It is not acceptable for us to sit by when we hear reports about a young student who was killed by a stray bullet, or attacked while walking home. We need the faith community, businesses and all levels of government to be a part of the solution.
Perhaps the nucleus to a better humanity is to practice deep listening, humility and reconstruct the harmful, seductive narratives of violence into healing, self-actualizing narratives of deliberate peace.
By focusing on action at the expense of introspection, The Hunger Games misses an opportunity to teach a real lesson about cyclical violence, the role we all play in perpetuating it, and our responsibility to make the right decisions.
Change the culture of low expectations, and then watch schools and whole communities achieve success. Change the culture of violence, and then watch as young people and whole communities stop the cycle of self-destruction.
At least some of the proposals contained in David Catania's South Capitol Street Memorial Act are worthy ones. But I'm not sure that what Catania proposes would have done anything to prevent the tragedy.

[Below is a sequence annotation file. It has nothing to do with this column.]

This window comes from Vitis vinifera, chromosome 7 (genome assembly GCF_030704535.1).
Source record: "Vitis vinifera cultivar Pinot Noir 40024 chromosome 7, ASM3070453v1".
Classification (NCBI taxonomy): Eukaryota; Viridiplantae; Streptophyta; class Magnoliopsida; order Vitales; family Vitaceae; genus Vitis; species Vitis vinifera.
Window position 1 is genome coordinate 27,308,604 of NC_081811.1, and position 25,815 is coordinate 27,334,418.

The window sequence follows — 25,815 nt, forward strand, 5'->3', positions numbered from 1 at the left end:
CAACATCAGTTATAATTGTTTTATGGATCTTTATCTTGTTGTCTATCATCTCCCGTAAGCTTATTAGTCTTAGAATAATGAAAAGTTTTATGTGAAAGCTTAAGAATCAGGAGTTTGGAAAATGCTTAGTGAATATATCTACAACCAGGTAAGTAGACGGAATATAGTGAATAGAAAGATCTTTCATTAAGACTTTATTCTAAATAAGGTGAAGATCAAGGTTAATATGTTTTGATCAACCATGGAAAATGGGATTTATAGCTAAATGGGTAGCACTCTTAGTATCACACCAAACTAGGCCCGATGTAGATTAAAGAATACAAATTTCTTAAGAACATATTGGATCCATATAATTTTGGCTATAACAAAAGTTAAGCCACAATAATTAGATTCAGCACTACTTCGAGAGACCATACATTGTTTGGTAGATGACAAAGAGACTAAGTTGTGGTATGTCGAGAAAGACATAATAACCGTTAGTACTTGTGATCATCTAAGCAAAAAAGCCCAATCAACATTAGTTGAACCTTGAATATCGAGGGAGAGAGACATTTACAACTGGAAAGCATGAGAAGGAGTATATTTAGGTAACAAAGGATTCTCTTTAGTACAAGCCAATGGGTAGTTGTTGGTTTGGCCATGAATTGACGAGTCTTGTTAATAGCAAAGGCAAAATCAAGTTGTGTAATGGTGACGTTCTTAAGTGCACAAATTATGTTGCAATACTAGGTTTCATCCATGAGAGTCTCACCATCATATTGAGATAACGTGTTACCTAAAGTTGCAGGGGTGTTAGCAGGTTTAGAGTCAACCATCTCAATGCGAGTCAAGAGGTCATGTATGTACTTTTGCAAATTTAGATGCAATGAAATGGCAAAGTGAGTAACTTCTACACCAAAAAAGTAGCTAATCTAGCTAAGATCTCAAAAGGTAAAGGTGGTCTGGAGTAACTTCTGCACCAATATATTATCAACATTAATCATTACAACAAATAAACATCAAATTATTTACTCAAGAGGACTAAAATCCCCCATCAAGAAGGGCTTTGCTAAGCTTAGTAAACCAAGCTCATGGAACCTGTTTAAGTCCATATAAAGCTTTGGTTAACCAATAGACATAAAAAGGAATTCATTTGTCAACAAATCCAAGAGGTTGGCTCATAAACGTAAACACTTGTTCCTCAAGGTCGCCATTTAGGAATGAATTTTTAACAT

On March 30, 2010, four young people lost their lives in a hail of gunfire on South Capitol Street S.E. All District residents deserve better than to live in a city where this sort of unspeakable violence is possible.
The accidental shooting of two Gardena High School students here in L.A. is a reminder of the price we pay for urban violence and the degree of terror many of our students face getting to and from school.
While the average incarceration rate in the United States is 7 times the international average, for blacks the average rate is over 22 times the international average. The Youth PROMISE Act aims to address that.